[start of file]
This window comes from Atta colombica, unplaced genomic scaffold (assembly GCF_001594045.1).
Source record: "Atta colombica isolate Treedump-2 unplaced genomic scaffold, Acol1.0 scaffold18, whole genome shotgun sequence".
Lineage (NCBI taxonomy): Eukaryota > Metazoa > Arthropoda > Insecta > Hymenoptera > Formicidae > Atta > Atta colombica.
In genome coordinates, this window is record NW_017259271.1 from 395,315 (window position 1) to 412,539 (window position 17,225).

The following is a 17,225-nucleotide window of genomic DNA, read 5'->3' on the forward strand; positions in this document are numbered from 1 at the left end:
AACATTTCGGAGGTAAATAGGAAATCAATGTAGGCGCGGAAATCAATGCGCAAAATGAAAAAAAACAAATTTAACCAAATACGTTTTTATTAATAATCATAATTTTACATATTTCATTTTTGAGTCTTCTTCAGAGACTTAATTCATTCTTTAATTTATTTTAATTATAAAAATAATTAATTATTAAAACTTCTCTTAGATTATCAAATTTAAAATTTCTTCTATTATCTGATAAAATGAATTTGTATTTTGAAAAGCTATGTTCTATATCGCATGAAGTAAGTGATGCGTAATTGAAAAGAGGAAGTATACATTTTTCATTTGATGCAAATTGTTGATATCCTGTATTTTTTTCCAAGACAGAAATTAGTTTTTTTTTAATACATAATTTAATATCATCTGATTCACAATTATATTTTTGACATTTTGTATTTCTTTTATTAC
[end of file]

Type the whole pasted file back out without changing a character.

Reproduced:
This window comes from Atta colombica, unplaced genomic scaffold (assembly GCF_001594045.1).
Source record: "Atta colombica isolate Treedump-2 unplaced genomic scaffold, Acol1.0 scaffold18, whole genome shotgun sequence".
Lineage (NCBI taxonomy): Eukaryota > Metazoa > Arthropoda > Insecta > Hymenoptera > Formicidae > Atta > Atta colombica.
In genome coordinates, this window is record NW_017259271.1 from 395,315 (window position 1) to 412,539 (window position 17,225).

The following is a 17,225-nucleotide window of genomic DNA, read 5'->3' on the forward strand; positions in this document are numbered from 1 at the left end:
AACATTTCGGAGGTAAATAGGAAATCAATGTAGGCGCGGAAATCAATGCGCAAAATGAAAAAAAACAAATTTAACCAAATACGTTTTTATTAATAATCATAATTTTACATATTTCATTTTTGAGTCTTCTTCAGAGACTTAATTCATTCTTTAATTTATTTTAATTATAAAAATAATTAATTATTAAAACTTCTCTTAGATTATCAAATTTAAAATTTCTTCTATTATCTGATAAAATGAATTTGTATTTTGAAAAGCTATGTTCTATATCGCATGAAGTAAGTGATGCGTAATTGAAAAGAGGAAGTATACATTTTTCATTTGATGCAAATTGTTGATATCCTGTATTTTTTTCCAAGACAGAAATTAGTTTTTTTTTAATACATAATTTAATATCATCTGATTCACAATTATATTTTTGACATTTTGTATTTCTTTTATTAC